17 July 2023

Threads, Unravelled

Nicole O'Neill

The short of it (for those with limited time to spare):

With Threads only being a week old, it’s impossible to have a clearly defined, all-questions-answered strategy. It’s too new of a platform, there are too many missing features still being built, and it’ll be a while before it settles down into something we can articulate and strategise for. For now, the PoA should be to test, test, test; throw stuff at the wall and see what sticks; engage and connect with others; and please, for the love of God, don’t be salesy.

The long(ish) of It:

What a wild time it is to be alive in the world of social media today. If I’ve only ever believed one thing, it’s that the only Zuck vs Musk fight that’ll ever materialise already has: the launch of Threads and what it means for Twitter.

Do I believe that Threads is going to replace Twitter? No, actually. But I think it has staying power. I think that, for brands, it’s filling a gap that has existed since my fellow South African spent way too much money on another toy for him to fiddle with. I’m eager to see the impact it has on our consumption of culture.

Threads is the fastest growing app of all time. More than 10 million people joined the platform in its first 7 hours (though citing this as any truly significant success is questionable considering the platform’s ability to draw on its 2 billion+ community). Though this is, I suppose, a secret weapon: no one likes starting from scratch and Threads makes sure no one does (users can log in with their Instagram handle and import their Instagram bio, photo, and follows with one click).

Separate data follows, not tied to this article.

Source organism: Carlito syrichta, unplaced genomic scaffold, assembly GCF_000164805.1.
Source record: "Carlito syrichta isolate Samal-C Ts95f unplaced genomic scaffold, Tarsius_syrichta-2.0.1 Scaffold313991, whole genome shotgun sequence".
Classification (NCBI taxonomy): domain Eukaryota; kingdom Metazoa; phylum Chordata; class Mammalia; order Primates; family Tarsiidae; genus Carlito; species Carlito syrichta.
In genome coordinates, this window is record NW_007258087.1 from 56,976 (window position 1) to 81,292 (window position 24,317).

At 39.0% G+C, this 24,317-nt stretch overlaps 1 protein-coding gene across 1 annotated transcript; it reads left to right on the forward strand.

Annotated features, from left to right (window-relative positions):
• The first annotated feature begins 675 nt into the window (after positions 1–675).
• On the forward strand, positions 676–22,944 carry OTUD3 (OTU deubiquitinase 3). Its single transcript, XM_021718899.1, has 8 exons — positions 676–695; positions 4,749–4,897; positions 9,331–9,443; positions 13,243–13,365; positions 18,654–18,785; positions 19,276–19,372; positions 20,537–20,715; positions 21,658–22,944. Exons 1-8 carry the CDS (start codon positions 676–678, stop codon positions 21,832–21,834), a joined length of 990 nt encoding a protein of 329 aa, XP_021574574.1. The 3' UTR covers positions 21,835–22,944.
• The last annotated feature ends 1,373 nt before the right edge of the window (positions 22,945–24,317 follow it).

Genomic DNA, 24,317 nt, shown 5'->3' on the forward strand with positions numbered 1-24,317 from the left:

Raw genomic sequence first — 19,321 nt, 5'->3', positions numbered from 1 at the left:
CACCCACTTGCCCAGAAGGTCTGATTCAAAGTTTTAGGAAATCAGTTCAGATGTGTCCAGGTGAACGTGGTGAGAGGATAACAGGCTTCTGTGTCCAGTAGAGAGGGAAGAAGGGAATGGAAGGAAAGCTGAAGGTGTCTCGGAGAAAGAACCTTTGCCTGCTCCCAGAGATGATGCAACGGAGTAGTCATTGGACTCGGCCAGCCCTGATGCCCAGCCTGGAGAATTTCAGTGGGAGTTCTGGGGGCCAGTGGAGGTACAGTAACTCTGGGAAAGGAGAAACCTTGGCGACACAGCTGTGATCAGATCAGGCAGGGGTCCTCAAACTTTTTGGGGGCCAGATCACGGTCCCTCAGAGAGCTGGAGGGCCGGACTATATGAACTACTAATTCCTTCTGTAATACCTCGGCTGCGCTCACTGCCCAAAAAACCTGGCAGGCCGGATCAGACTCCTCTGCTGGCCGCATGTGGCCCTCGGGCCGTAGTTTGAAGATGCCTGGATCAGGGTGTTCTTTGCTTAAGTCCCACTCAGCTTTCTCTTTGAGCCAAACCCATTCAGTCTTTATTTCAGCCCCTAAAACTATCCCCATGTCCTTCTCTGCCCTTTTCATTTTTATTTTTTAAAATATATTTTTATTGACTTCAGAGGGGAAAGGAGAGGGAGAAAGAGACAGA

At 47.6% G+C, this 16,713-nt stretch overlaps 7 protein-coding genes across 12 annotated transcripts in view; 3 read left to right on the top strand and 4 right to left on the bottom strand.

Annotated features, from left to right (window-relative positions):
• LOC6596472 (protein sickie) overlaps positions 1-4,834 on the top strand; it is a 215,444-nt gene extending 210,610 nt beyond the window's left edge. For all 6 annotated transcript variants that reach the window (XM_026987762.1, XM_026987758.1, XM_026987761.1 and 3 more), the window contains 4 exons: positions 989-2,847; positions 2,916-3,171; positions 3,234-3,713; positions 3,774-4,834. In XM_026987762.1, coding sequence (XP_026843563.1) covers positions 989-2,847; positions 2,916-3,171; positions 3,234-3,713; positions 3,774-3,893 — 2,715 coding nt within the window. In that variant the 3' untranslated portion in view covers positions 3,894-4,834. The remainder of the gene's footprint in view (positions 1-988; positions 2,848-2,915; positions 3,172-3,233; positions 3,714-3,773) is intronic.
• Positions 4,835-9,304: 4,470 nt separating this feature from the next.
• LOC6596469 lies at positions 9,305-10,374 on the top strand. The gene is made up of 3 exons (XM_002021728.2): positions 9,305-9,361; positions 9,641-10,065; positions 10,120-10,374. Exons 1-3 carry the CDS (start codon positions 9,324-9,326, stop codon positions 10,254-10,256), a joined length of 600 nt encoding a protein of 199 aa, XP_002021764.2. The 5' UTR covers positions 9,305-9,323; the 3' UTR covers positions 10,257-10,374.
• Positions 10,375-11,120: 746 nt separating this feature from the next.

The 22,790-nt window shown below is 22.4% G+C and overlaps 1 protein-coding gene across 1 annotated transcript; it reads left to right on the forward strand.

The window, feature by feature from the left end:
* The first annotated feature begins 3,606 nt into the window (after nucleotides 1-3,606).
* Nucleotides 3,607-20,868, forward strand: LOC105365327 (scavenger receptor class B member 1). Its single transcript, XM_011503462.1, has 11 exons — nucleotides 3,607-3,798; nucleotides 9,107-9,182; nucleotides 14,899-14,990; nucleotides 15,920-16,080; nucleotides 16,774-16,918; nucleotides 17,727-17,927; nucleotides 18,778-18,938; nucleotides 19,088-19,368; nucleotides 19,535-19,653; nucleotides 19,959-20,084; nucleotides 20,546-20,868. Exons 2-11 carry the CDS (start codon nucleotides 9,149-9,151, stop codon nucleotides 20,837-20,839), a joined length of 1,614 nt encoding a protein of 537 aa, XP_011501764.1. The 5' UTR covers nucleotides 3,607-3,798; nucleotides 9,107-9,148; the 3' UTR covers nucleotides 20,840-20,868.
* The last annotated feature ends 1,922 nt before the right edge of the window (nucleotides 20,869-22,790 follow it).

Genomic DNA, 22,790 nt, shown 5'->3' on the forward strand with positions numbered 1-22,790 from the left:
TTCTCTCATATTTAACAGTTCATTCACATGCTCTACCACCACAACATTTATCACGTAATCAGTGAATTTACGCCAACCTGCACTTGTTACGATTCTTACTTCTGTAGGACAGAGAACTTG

Instagram has said that they aren’t trying to replace Twitter but instead, “create a public square for communities on Instagram that never really embraced Twitter and for communities on Twitter (and other platforms) that are less interested in angry places for conversation, but not all of Twitter.”

They’ve also said that they aren’t going to do anything to encourage Threads as a platform for politics and hard news. In my opinion, this is the most platform-defining decision Threads has made. There are particular cultural needs that have been borne from Twitter’s existence in the last eight years which Ryan Broderick of Garbage Day puts well:

“Twitter would be [the platform] to go on to gain such jaw-dropping levels of cultural importance that an entire presidency was run on it… The real secret sauce to Twitter’s cultural cachet [was] from 2015-2021. You could watch p*rn. Its hashtags could topple governments. Minorities could put pressure on society’s power structures. Rich people could feel like celebrities and celebrities could feel like artists. And, most importantly, it created a lot of really good memes. Even if everyone was completely miserable.”

Instagram’s disinterest in encouraging these two specific verticals is nothing short of a guillotine-esque exclusion of a very important community. Without journalists, politicians, and hard news outlets, we’re left with celebrities, brands, small businesses, and pop culture news sources, which is not a bad thing at all but it’s certainly a (culture) defining decision. With this knowledge, my best guess is that Threads will be a brand-driven platform that allows us, as creators and creatives, to distill content down to its best, purest part, whether a cleverly written caption or an effective visual-first creative. And as someone who gleefully enjoys the explorative, brand side of today’s social media landscape, I feel hopeful, if not quite excited.

As for what we can do as brands: while Threads is in its infancy, organic reach is going to be high (to incentivise users to participate). Knowing this, brands should:

  1. Create posts that trigger engagement (like memes or engagement prompts).
  2. Reply to and engage with other people and their threads.

And finally: steer away from being salesy. If you focus your energy on experimenting with a wide range of engaging content that remains true to your brand’s personality and tone of voice, then you’re on the right track.

Having a new player in the social media space is always interesting, but our role as brands remains the same. In other words: new platform, same energy. Have fun!